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Podcasts As Learning Tools: A History of the World in 100 Objects

Though podcasts pre-date Apple’s iPod (introduced in 2004), they’ve remained a staple with niche audiences and have seen a resurgence due to the wildly popular murder-mystery, Serial. But it’s just one of more than 100,000 of these audio series that sometimes include visual elements and can be found on iTunes, YouTube, NPR, and other online sources. Many of these podcasts can serve as engaging learning tools for families. (Note: Serial is equivalent to an R rating.) A History of the World in 100 Objects is among the best I’ve found:

A History of the World in 100 Objects

A few years ago, London’s British Museum developed a series for young people called “A History of the World in 100 Objects.” Objects were selected from the Museum’s vast collection for their significance, and each podcast lasts under 15 minutes. Just long enough to get you grounded in the importance of the object. (Recommended: ages 12 and up.) For a quick overview of the 100 objects, have a look at this five-minute video.

Ways to Explore the 100 Objects

The BBC site that houses these podcasts gives you multiple ways to explore the 100 Objects. A useful one is in groups of five related historical objects, such as “The First Cities and States” where you might be interested, as I was, in a 5,000 year-old Clay Writing Tablet discovered in Southern Iraq. It is one of the earliest known examples of writing, and the podcast explains how it relates to the rise of state control and state power.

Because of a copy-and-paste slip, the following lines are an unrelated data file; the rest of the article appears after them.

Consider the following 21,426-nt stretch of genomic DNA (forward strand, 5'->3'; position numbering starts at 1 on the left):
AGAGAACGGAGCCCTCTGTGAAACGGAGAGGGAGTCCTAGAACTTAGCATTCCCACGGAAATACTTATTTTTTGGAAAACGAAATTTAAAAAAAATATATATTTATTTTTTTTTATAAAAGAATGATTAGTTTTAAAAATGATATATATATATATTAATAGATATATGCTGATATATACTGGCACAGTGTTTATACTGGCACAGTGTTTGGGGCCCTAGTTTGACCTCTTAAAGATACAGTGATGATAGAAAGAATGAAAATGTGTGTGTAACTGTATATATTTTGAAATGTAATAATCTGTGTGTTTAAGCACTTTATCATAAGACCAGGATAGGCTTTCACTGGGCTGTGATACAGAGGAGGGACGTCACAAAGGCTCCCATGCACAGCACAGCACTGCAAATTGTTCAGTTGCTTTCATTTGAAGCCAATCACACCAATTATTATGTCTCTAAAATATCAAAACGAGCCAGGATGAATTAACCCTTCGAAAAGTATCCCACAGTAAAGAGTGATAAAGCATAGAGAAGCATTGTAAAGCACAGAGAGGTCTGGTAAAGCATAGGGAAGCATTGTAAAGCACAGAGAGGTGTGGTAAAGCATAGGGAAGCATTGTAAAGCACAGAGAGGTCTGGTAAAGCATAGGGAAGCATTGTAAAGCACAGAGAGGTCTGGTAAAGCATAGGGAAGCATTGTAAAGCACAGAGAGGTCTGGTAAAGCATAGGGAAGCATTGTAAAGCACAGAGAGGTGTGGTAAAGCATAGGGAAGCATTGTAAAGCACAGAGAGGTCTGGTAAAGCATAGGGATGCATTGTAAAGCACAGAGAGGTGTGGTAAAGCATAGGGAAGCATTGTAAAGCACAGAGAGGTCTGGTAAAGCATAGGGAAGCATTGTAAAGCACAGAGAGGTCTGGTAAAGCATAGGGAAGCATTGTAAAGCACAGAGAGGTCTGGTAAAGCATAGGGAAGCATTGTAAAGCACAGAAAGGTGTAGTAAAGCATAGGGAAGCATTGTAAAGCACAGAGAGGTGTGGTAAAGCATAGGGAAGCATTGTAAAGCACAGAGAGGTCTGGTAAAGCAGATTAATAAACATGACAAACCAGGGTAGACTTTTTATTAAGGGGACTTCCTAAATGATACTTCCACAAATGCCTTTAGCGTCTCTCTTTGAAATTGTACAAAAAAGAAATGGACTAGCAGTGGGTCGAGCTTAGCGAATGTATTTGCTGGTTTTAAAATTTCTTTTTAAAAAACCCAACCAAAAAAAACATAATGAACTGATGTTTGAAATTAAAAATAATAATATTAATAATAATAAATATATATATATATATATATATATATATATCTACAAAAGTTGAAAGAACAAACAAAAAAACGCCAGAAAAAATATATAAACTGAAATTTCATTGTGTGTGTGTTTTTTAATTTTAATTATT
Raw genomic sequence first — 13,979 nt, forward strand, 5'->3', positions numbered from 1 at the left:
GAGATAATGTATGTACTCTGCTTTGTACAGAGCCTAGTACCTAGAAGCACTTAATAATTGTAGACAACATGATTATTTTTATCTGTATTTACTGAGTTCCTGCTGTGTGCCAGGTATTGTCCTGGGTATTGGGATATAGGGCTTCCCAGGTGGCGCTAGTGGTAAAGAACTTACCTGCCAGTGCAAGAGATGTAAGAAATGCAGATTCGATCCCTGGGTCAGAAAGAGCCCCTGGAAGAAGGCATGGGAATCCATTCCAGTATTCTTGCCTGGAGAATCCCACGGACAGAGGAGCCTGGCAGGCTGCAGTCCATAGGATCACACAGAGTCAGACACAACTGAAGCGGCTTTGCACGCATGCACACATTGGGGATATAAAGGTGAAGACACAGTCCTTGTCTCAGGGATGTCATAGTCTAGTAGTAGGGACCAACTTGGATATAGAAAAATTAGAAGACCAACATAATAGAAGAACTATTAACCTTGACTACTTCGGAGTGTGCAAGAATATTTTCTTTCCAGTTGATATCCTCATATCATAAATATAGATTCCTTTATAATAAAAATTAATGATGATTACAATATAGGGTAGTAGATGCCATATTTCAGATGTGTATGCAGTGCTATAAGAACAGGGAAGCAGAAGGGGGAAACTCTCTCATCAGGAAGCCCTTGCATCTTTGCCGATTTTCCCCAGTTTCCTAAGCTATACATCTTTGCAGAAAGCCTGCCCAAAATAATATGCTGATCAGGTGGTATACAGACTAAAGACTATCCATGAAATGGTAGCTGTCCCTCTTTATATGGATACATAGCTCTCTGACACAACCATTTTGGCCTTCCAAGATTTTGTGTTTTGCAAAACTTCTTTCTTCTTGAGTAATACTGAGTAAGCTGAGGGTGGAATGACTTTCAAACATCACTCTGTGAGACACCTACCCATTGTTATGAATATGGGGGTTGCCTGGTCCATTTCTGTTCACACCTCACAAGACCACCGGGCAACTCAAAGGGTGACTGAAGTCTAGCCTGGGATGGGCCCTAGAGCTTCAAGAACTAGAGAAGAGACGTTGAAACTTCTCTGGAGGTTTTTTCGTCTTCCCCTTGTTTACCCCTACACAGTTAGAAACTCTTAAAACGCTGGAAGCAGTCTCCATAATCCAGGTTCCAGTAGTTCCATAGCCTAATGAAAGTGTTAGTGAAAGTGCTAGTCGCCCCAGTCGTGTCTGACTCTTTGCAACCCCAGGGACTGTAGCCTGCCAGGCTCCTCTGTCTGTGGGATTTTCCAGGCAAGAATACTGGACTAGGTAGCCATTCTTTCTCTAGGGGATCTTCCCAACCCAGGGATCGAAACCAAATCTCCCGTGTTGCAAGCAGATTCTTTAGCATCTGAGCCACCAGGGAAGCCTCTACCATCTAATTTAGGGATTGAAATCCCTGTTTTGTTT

For more educational podcasts, here’s a full list to download or stream one or more of these. Scroll around and you’ll find such diverse objects as an Egyptian Mummy, a Greek Parthenon Sculpture, the famous Rosetta Stone, a Chinese Ming Banknote from 1375, a 19th century Chronometer that guided Darwin on his voyages, a Sudanese Drum, and even a credit card!

Image Credit – Patrick Breitenbach / CC by 2.0

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Michael Solow

Michael Solow has worked as a teacher, journalist, and commercial writer/creative director. Michael has also taught high school English and junior high math, gaining his teaching certification from Vassar College and a master's degree in the teaching of writing and literature from George Mason University. His writing has been published in the New York Times, the San Francisco Review of Books,, and the Hemingway Review. He is the proud dad of two grown daughters and the happy husband of an elementary school librarian.

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